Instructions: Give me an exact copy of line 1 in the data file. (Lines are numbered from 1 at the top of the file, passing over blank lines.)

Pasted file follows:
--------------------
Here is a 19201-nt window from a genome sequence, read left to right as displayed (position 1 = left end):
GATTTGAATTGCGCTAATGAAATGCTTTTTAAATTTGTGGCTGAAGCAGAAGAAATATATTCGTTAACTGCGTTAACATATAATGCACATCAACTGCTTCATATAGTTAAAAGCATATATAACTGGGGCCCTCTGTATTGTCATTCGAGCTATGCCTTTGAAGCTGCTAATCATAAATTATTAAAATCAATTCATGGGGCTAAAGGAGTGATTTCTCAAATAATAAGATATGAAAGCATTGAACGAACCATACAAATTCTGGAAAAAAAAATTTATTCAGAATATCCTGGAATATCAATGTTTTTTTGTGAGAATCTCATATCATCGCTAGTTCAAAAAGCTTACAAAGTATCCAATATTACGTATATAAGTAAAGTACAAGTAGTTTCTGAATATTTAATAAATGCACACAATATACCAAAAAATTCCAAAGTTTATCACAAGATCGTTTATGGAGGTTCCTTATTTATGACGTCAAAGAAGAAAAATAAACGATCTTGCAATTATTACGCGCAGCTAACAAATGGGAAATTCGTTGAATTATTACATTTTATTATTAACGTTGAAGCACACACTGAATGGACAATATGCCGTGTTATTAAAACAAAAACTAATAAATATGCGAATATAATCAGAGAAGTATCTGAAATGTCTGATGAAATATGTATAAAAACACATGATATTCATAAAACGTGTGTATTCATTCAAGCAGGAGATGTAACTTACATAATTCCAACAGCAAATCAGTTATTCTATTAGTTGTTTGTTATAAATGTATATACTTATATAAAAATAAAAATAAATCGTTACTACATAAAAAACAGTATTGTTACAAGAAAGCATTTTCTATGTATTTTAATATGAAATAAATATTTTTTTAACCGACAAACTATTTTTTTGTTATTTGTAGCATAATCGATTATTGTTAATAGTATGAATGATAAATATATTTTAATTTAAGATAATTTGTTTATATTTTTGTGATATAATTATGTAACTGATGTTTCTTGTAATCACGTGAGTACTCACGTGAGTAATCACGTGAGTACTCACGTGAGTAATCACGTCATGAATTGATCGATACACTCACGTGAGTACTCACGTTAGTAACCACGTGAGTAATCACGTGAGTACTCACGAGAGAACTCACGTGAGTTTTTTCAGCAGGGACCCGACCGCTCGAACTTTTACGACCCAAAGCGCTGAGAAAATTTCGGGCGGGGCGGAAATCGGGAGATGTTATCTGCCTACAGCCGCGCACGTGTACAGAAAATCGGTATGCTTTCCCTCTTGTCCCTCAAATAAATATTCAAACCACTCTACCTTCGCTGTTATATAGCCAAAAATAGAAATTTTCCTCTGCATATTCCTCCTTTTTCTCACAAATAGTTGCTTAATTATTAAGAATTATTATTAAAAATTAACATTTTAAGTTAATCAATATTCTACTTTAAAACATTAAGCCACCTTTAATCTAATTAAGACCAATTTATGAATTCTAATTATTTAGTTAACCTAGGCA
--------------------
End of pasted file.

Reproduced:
Here is a 19201-nt window from a genome sequence, read left to right as displayed (position 1 = left end):